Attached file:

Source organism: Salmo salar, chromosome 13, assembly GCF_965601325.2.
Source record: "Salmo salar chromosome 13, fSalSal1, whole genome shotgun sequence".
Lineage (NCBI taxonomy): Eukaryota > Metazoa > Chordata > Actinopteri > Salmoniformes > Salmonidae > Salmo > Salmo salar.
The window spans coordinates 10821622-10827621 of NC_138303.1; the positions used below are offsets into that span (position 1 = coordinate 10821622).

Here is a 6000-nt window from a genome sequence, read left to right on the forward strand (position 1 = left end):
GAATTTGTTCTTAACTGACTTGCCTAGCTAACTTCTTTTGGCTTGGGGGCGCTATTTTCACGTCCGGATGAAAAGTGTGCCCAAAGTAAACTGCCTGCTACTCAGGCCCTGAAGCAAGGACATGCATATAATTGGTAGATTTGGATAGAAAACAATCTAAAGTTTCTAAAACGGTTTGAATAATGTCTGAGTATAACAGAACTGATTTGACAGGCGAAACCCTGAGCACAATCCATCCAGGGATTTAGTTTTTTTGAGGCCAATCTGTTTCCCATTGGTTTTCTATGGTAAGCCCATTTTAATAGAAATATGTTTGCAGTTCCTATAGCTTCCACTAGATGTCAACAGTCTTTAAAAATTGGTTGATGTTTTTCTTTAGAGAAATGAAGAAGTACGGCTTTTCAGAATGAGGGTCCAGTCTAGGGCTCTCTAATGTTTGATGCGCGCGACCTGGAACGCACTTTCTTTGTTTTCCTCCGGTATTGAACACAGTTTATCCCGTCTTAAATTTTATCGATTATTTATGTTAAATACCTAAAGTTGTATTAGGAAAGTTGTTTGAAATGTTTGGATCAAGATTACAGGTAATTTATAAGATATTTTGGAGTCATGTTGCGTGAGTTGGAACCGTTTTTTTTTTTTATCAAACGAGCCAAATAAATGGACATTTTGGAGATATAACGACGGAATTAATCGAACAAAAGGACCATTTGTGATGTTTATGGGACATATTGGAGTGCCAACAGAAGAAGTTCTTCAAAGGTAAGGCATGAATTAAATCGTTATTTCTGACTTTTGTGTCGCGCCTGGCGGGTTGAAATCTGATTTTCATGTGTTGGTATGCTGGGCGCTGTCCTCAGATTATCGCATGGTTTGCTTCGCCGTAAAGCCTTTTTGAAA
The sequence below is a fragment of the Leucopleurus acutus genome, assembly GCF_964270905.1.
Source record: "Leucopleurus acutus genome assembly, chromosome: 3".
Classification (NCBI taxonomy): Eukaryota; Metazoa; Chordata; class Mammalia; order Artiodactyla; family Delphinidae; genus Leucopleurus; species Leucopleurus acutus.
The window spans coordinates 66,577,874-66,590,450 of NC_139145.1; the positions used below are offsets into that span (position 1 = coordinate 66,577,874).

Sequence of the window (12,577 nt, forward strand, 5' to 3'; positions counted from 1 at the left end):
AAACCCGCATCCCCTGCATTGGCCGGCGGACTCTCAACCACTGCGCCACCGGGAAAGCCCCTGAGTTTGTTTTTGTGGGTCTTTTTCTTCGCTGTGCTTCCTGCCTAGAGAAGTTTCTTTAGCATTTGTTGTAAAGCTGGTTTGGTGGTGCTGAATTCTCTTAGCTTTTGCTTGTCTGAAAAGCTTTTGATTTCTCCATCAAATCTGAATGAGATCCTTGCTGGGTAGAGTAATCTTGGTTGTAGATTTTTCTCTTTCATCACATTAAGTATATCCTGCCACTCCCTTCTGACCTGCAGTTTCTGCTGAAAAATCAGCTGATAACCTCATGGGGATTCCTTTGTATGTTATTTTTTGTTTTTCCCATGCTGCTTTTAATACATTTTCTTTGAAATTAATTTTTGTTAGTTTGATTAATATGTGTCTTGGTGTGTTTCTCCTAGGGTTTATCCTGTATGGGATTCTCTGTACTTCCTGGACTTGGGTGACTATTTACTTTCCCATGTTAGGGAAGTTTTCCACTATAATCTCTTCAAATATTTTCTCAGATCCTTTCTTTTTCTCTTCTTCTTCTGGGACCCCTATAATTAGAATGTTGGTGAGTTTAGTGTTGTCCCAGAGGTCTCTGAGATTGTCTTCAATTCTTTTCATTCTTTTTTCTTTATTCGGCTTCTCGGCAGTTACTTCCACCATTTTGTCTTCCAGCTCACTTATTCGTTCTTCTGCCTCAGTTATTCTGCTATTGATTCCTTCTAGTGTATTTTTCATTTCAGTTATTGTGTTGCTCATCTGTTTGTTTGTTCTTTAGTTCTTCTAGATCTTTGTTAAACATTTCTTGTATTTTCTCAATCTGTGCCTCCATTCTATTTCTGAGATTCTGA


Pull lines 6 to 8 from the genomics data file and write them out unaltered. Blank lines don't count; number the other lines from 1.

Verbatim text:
GAATTTGTTCTTAACTGACTTGCCTAGCTAACTTCTTTTGGCTTGGGGGCGCTATTTTCACGTCCGGATGAAAAGTGTGCCCAAAGTAAACTGCCTGCTACTCAGGCCCTGAAGCAAGGACATGCATATAATTGGTAGATTTGGATAGAAAACAATCTAAAGTTTCTAAAACGGTTTGAATAATGTCTGAGTATAACAGAACTGATTTGACAGGCGAAACCCTGAGCACAATCCATCCAGGGATTTAGTTTTTTTGAGGCCAATCTGTTTCCCATTGGTTTTCTATGGTAAGCCCATTTTAATAGAAATATGTTTGCAGTTCCTATAGCTTCCACTAGATGTCAACAGTCTTTAAAAATTGGTTGATGTTTTTCTTTAGAGAAATGAAGAAGTACGGCTTTTCAGAATGAGGGTCCAGTCTAGGGCTCTCTAATGTTTGATGCGCGCGACCTGGAACGCACTTTCTTTGTTTTCCTCCGGTATTGAACACAGTTTATCCCGTCTTAAATTTTATCGATTATTTATGTTAAATACCTAAAGTTGTATTAGGAAAGTTGTTTGAAATGTTTGGATCAAGATTACAGGTAATTTATAAGATATTTTGGAGTCATGTTGCGTGAGTTGGAACCGTTTTTTTTTTTTATCAAACGAGCCAAATAAATGGACATTTTGGAGATATAACGACGGAATTAATCGAACAAAAGGACCATTTGTGATGTTTATGGGACATATTGGAGTGCCAACAGAAGAAGTTCTTCAAAGGTAAGGCATGAATTAAATCGTTATTTCTGACTTTTGTGTCGCGCCTGGCGGGTTGAAATCTGATTTTCATGTGTTGGTATGCTGGGCGCTGTCCTCAGATTATCGCATGGTTTGCTTCGCCGTAAAGCCTTTTTGAAA
The sequence below is a fragment of the Leucopleurus acutus genome, assembly GCF_964270905.1.
Source record: "Leucopleurus acutus genome assembly, chromosome: 3".